A CRYING NEED FOR ACTION - T.E LAWRENCE'S GUERRILLA WARFAREEdit
The Arab Revolt had captured Mecca and many Red Sea ports, but by the end of 1916 the small forces of the Revolt were in full retreat. The advancing Turkish army outmatched the Bedouins and their mercenary allies in every way. T.E. Lawrence knew that though the Bedouins were brave and courageous fighters, they had no real chance of winning in a direct fight against a modern Turkish army that was equipped with machine guns and artillery.
The Bedouins had no military training, knew nothing of trenches and fortifications, and had no experience with modern technology. The sight of airplanes easily threw them into disarray and many refused to get into the safety of dugouts. Instead, their strength lay in aggressive surprise attacks and so Lawrence advised the leaders to wage guerilla war instead. They would attack Ottoman outposts, weakly defended garrisons, and the most valuable supply line - the Hejaz Railway - in sudden hit-and-run techniques. Around the railway, they ambushed Ottoman patrols, plundered small towns loyal to the Empire, and burned down supply and train stations.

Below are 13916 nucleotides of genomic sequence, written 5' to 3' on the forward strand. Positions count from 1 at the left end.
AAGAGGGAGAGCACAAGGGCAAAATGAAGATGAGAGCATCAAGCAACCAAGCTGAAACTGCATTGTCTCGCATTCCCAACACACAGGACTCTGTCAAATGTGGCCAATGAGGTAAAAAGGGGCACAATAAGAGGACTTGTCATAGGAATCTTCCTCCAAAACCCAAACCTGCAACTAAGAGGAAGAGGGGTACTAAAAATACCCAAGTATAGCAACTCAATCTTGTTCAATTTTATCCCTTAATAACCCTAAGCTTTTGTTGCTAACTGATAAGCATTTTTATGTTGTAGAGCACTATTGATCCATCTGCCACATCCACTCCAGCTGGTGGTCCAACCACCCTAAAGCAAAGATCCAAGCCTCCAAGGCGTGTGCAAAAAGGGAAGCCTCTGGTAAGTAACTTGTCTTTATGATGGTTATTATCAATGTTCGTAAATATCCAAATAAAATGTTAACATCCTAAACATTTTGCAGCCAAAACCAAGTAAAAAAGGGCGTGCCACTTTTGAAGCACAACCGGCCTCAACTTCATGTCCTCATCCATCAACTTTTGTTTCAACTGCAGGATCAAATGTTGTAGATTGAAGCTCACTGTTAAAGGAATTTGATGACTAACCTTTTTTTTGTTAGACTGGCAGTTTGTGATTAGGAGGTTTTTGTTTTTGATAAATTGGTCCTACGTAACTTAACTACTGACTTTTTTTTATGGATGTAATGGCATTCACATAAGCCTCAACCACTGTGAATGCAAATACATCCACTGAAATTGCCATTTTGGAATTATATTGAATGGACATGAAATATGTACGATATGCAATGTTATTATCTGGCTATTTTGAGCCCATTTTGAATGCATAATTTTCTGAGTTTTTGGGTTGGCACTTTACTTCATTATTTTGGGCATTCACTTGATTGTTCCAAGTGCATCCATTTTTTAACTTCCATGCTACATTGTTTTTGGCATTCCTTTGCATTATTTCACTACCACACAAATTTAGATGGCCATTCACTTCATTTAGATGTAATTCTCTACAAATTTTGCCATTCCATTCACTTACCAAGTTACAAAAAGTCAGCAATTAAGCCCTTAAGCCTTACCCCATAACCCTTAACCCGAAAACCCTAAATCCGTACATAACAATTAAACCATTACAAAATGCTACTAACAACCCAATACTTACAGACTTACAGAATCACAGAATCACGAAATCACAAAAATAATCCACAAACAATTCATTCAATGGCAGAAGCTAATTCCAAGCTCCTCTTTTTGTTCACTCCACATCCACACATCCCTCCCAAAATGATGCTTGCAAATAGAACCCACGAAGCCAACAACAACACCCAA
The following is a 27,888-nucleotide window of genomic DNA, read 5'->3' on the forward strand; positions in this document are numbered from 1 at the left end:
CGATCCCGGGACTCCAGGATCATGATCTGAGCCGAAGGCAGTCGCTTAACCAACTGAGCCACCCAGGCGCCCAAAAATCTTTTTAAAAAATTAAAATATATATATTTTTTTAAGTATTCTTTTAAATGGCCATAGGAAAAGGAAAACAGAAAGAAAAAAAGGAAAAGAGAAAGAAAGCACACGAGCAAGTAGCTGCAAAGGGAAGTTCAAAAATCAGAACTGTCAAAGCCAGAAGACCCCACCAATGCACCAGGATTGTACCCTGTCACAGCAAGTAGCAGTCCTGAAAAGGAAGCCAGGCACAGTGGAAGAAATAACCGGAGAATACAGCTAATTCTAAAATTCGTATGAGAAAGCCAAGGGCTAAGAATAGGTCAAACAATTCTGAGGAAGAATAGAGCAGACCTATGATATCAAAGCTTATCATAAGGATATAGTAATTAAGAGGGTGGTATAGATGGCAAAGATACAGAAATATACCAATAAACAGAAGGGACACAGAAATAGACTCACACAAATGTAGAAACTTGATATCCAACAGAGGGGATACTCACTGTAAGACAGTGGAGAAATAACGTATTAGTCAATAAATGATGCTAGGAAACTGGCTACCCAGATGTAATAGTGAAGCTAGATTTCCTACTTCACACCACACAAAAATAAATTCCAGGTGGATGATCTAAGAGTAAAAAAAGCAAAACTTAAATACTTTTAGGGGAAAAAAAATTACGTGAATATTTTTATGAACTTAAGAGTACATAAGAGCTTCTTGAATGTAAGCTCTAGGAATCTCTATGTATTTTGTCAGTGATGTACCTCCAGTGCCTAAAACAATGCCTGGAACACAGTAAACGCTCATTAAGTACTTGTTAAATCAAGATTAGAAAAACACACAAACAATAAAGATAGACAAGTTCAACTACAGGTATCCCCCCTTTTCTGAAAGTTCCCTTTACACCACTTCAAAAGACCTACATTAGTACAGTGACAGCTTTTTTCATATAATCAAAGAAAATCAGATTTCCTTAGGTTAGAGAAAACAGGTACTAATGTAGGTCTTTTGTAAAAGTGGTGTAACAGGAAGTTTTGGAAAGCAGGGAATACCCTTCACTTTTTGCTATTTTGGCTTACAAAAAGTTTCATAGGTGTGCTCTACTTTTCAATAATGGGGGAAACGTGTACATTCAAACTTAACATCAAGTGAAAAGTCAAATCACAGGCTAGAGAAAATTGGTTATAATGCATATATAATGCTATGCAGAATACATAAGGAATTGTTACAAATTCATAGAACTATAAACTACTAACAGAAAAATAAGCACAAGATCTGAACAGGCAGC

Lawrence judged that the Bedouins were too focused on booty to follow complex long-term strategies, and too free-minded to be drilled in foreign weapons or to endure command. They were irregulars that fought without formations and as individuals rather than as teams, but once unleashed they would not be stopped until they had successfully overrun the defenders or plundered all valuables from a derailed Hejaz train or one of their many supply posts. They would disrupt rather than destroy, sting rather than punch. It was a war without officers, without trenches, and without alcohol. Instead, there were long trips through the desert on camelback, the hardship of the hot desert winds, and nearly constant ambushes.